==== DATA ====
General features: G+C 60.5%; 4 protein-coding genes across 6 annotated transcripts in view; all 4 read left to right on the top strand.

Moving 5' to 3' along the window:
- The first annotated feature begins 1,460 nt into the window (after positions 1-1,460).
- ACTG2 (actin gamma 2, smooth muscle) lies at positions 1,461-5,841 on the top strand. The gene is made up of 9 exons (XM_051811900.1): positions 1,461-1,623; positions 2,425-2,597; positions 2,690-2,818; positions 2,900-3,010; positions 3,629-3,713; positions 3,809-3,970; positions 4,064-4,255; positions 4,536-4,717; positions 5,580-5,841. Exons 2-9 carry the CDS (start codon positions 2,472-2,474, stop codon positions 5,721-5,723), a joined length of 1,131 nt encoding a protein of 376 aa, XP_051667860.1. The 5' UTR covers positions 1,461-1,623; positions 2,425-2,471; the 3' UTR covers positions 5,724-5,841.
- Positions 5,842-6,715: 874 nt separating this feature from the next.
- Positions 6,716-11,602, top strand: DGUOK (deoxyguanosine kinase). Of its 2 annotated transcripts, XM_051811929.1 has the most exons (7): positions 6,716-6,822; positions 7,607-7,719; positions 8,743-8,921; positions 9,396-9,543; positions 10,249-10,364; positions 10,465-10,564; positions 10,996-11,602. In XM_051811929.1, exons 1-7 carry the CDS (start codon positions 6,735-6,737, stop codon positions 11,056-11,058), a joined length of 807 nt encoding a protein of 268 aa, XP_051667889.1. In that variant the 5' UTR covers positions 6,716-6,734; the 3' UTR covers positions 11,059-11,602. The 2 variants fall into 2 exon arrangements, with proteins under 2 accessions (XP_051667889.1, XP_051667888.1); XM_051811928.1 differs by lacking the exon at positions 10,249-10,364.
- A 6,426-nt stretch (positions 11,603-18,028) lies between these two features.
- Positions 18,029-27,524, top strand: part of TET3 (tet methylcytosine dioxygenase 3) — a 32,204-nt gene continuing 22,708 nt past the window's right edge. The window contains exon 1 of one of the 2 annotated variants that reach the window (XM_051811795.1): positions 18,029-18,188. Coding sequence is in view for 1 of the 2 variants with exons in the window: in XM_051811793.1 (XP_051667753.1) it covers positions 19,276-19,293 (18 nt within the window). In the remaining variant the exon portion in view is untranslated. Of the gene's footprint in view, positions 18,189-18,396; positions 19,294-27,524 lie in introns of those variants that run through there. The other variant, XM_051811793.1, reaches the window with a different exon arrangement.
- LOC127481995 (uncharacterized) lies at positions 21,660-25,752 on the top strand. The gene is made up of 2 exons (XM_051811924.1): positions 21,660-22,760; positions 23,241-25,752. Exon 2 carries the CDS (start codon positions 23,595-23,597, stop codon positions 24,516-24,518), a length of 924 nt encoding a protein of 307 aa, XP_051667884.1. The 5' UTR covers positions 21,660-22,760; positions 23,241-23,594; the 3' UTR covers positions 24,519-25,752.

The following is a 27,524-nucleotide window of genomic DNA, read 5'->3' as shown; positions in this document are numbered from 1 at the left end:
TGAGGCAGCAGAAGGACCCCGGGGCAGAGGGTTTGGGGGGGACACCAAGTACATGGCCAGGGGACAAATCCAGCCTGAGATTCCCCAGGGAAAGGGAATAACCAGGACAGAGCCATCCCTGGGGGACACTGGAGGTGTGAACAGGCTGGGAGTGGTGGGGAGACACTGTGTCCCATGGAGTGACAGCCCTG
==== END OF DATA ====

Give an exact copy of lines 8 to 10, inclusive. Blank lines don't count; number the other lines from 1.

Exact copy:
- Positions 18,029-27,524, top strand: part of TET3 (tet methylcytosine dioxygenase 3) — a 32,204-nt gene continuing 22,708 nt past the window's right edge. The window contains exon 1 of one of the 2 annotated variants that reach the window (XM_051811795.1): positions 18,029-18,188. Coding sequence is in view for 1 of the 2 variants with exons in the window: in XM_051811793.1 (XP_051667753.1) it covers positions 19,276-19,293 (18 nt within the window). In the remaining variant the exon portion in view is untranslated. Of the gene's footprint in view, positions 18,189-18,396; positions 19,294-27,524 lie in introns of those variants that run through there. The other variant, XM_051811793.1, reaches the window with a different exon arrangement.
- LOC127481995 (uncharacterized) lies at positions 21,660-25,752 on the top strand. The gene is made up of 2 exons (XM_051811924.1): positions 21,660-22,760; positions 23,241-25,752. Exon 2 carries the CDS (start codon positions 23,595-23,597, stop codon positions 24,516-24,518), a length of 924 nt encoding a protein of 307 aa, XP_051667884.1. The 5' UTR covers positions 21,660-22,760; positions 23,241-23,594; the 3' UTR covers positions 24,519-25,752.

The following is a 27,524-nucleotide window of genomic DNA, read 5'->3' as shown; positions in this document are numbered from 1 at the left end: